Tuesday, February 2, 2010
Previously on Lost: A Primer for the Final Season
This conclusion came to me during the last six weeks. Between the holidays and my unemployment (hey, anyone need a radio producer?), I’ve had a good deal of free time. And like any good geek, I used that time to re-watch Lost from very beginning. What I realized after the 103 episodes—outside of the fact that the series is quite possibly my favorite ever—is that Lost is best experienced when experienced in bulk. Most of the seasons take place over such short periods of time, that they flow together like one long movie.
Take season five: those early episodes that dragged when The Oceanic Six were plotting to go back to the Island and the Left Behinders were travelling through time? They took place over less than 48 hours. Yet it took nearly two months of real time before everyone got back together (Sun, Ben and Zombie Locke, notwithstanding).
This is probably true with most shows, with Lost it really stands out. Damon Lindelof and Carlton Cuse write the show in blocks and, not surprisingly, it plays best in blocks. Of course if you think I’m going to hold off and not watch the final season until the DVD release, you obviously know nothing of my commitment to Lost or my complete lack of willpower. This is my destiny.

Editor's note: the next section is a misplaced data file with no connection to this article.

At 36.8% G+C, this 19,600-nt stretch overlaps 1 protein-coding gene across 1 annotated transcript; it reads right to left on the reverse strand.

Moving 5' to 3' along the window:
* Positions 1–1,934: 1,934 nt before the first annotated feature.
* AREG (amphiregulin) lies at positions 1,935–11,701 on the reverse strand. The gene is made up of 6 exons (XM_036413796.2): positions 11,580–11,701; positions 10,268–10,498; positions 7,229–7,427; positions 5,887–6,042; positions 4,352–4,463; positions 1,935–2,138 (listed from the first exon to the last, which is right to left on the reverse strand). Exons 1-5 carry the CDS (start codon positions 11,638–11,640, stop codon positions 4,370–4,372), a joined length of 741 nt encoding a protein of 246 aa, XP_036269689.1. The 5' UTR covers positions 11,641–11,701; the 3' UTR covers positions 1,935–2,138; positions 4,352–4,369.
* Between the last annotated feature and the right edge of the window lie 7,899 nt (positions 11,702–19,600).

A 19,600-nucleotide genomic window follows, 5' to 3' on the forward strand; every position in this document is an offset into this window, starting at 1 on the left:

I’ll have a detailed recap up tonight, but in the meantime, here’s a preview of where we stand heading into the last hurrah.
* Jack detonated a Hydrogen bomb in an effort to reset the entire course of his life. And by "course of his life," I mean he wants yet another chance to blow it with Kate. Never mind the fact that if his stupid plan works and the castaways land at LAX like nothing ever happened, he would have never met Kate. This is Jack we’re talking about, the biggest non-heroic hero television has ever seen! If Lost goes down this road, it will be interesting to see how much the characters have changed. When Oceanic 815 crashed, Sun and Jin hated each other, Sawyer was miserable and reeling from murdering the wrong man and Charlie was still on heroin. My how things have changed...
* Ben murdered Jacob at the urging of Zombie Locke (who is, in fact, the “Man in Black”/Jacob’s archrival/Esau). The tricky bit here is that how could someone as immortal as Jacob—witness that he’s been around since the Black Rock—get killed by Ben? Also, a note to everyone: Zombie Locke is so obviously Esau/"The Man in Black" that it is kind of ridiculous there are people still unclear on this. To make things easy: in the beginning of “The Incident,” Esau tells Jacob he’s going to find a loophole to kill him; at the end of the episode, Zombie Locke says that he found his loophole. End of story. Zombie Locke is Esau, who is also the smoke monster. That means unless Jack's plan actually works, the John Locke we've come to know and love is dead.
* Speaking of which: Juliet is dead too. Sadface! And Sun and Jin are still separated. And Stu Radzinsky is still a flaming tool who needs to get killed. Oh, and Richard Alpert speaks Latin and doesn’t age...
Who else cannot wait for tonight?